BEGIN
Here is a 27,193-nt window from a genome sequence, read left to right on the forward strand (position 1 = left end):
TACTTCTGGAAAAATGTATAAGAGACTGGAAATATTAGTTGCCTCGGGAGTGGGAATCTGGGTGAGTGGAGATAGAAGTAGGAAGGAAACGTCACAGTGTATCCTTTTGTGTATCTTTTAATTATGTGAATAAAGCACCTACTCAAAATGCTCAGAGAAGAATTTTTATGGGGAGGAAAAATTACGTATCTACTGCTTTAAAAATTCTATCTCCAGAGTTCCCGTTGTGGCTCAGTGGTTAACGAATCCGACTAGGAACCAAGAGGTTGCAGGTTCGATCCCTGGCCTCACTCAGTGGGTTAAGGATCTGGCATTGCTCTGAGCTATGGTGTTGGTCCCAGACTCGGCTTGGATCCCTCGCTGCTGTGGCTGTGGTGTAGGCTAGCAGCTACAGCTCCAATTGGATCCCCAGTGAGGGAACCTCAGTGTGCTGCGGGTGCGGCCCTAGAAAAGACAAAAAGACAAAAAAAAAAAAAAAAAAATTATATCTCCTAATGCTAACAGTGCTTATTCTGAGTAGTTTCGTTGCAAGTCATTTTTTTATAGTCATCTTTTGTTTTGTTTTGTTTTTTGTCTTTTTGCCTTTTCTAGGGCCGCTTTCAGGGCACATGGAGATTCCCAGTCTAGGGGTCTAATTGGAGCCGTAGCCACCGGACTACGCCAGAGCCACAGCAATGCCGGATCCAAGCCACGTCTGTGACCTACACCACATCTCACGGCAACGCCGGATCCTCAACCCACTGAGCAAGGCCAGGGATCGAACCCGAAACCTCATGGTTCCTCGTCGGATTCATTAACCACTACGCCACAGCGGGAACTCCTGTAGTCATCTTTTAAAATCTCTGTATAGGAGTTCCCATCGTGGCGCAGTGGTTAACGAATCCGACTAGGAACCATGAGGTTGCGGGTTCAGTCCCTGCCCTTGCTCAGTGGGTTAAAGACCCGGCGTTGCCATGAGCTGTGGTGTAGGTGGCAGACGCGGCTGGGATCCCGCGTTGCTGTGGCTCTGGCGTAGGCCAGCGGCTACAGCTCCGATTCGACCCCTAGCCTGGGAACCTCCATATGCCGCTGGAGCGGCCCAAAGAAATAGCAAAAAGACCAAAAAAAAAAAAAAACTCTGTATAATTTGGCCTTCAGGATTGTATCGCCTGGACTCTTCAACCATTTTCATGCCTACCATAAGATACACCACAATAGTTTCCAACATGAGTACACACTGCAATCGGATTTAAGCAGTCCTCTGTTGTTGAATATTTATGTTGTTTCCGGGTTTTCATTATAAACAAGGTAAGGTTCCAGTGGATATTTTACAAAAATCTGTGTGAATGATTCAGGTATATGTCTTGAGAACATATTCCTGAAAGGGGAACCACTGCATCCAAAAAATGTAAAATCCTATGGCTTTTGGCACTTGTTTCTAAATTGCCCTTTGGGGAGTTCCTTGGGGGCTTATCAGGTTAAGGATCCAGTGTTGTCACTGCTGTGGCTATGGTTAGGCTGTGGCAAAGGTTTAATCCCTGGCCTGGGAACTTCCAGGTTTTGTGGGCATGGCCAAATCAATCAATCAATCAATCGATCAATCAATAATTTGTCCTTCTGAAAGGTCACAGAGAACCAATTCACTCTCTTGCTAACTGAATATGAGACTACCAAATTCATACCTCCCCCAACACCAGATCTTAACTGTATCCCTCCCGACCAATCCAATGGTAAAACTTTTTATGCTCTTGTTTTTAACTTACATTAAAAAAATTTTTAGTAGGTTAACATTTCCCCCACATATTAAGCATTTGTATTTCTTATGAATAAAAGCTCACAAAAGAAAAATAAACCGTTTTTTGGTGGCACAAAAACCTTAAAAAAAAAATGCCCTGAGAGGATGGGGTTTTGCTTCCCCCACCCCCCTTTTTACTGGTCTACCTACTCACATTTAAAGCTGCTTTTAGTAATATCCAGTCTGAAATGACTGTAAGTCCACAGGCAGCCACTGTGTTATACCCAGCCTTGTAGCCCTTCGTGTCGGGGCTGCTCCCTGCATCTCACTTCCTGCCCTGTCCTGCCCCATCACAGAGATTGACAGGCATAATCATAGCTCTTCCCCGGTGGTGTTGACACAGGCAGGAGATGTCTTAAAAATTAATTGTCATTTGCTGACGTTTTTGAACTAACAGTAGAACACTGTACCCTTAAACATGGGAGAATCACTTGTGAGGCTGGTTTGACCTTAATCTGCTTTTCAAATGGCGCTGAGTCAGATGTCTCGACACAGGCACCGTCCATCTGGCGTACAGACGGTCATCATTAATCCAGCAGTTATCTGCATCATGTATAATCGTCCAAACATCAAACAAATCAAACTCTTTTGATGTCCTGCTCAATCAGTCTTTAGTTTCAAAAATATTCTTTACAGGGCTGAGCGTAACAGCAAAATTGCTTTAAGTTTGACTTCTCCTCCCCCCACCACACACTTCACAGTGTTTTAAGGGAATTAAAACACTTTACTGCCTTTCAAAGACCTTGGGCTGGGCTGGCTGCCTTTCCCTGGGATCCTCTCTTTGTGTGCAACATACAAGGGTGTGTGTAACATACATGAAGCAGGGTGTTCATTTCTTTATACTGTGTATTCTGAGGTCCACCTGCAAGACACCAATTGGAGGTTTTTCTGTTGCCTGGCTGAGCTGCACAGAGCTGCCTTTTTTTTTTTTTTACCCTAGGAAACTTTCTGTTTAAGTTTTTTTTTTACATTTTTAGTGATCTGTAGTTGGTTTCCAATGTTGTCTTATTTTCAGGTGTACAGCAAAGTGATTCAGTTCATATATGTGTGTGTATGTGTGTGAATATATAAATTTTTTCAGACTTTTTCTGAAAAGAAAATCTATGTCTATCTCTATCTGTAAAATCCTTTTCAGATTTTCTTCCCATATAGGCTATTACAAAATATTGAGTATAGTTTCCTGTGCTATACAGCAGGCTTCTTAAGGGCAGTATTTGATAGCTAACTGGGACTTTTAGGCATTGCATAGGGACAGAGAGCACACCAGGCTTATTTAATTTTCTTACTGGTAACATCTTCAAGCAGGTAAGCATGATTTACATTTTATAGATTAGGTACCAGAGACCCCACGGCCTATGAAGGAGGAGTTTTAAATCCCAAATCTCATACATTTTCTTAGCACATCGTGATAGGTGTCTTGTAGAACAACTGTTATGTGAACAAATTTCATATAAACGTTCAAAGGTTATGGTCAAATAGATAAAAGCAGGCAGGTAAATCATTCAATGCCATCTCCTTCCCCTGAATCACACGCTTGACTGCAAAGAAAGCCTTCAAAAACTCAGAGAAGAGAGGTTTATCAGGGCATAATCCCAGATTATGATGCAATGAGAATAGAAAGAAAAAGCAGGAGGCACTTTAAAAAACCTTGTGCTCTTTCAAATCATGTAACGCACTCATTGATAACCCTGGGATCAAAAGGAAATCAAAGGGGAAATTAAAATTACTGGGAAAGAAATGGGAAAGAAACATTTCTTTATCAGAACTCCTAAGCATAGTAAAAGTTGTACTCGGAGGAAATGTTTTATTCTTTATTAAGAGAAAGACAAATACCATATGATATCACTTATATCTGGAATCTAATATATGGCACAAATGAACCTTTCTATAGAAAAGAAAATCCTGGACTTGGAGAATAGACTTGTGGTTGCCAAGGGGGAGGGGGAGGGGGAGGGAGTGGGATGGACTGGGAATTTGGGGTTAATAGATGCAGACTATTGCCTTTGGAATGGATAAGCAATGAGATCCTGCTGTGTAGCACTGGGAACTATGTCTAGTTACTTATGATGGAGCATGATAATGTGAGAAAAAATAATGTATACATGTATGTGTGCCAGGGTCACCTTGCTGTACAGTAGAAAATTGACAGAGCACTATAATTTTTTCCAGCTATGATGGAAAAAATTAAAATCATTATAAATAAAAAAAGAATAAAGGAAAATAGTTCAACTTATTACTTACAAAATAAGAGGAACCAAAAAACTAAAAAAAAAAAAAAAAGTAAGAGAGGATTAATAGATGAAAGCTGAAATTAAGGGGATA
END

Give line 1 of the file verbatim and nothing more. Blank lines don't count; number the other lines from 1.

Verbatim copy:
Here is a 27,193-nt window from a genome sequence, read left to right on the forward strand (position 1 = left end):